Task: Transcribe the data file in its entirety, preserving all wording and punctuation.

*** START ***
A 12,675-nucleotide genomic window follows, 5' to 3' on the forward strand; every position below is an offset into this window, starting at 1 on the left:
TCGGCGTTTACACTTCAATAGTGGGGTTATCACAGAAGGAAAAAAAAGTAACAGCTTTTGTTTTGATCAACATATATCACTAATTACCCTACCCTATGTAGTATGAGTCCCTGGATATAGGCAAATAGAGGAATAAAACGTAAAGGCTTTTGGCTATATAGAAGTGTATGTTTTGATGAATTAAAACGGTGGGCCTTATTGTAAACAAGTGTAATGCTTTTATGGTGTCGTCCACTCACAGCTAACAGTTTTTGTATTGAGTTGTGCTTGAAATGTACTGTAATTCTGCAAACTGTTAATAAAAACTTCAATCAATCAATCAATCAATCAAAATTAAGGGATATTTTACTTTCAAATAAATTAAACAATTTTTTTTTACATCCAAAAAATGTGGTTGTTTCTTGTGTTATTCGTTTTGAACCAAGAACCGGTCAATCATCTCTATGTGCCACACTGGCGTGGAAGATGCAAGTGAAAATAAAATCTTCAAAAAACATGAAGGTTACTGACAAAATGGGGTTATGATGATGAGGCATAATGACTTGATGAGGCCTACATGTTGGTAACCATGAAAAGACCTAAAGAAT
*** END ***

A 12,675-nucleotide genomic window follows, 5' to 3' on the forward strand; every position below is an offset into this window, starting at 1 on the left:
TCGGCGTTTACACTTCAATAGTGGGGTTATCACAGAAGGAAAAAAAAGTAACAGCTTTTGTTTTGATCAACATATATCACTAATTACCCTACCCTATGTAGTATGAGTCCCTGGATATAGGCAAATAGAGGAATAAAACGTAAAGGCTTTTGGCTATATAGAAGTGTATGTTTTGATGAATTAAAACGGTGGGCCTTATTGTAAACAAGTGTAATGCTTTTATGGTGTCGTCCACTCACAGCTAACAGTTTTTGTATTGAGTTGTGCTTGAAATGTACTGTAATTCTGCAAACTGTTAATAAAAACTTCAATCAATCAATCAATCAATCAAAATTAAGGGATATTTTACTTTCAAATAAATTAAACAATTTTTTTTTACATCCAAAAAATGTGGTTGTTTCTTGTGTTATTCGTTTTGAACCAAGAACCGGTCAATCATCTCTATGTGCCACACTGGCGTGGAAGATGCAAGTGAAAATAAAATCTTCAAAAAACATGAAGGTTACTGACAAAATGGGGTTATGATGATGAGGCATAATGACTTGATGAGGCCTACATGTTGGTAACCATGAAAAGACCTAAAGAAT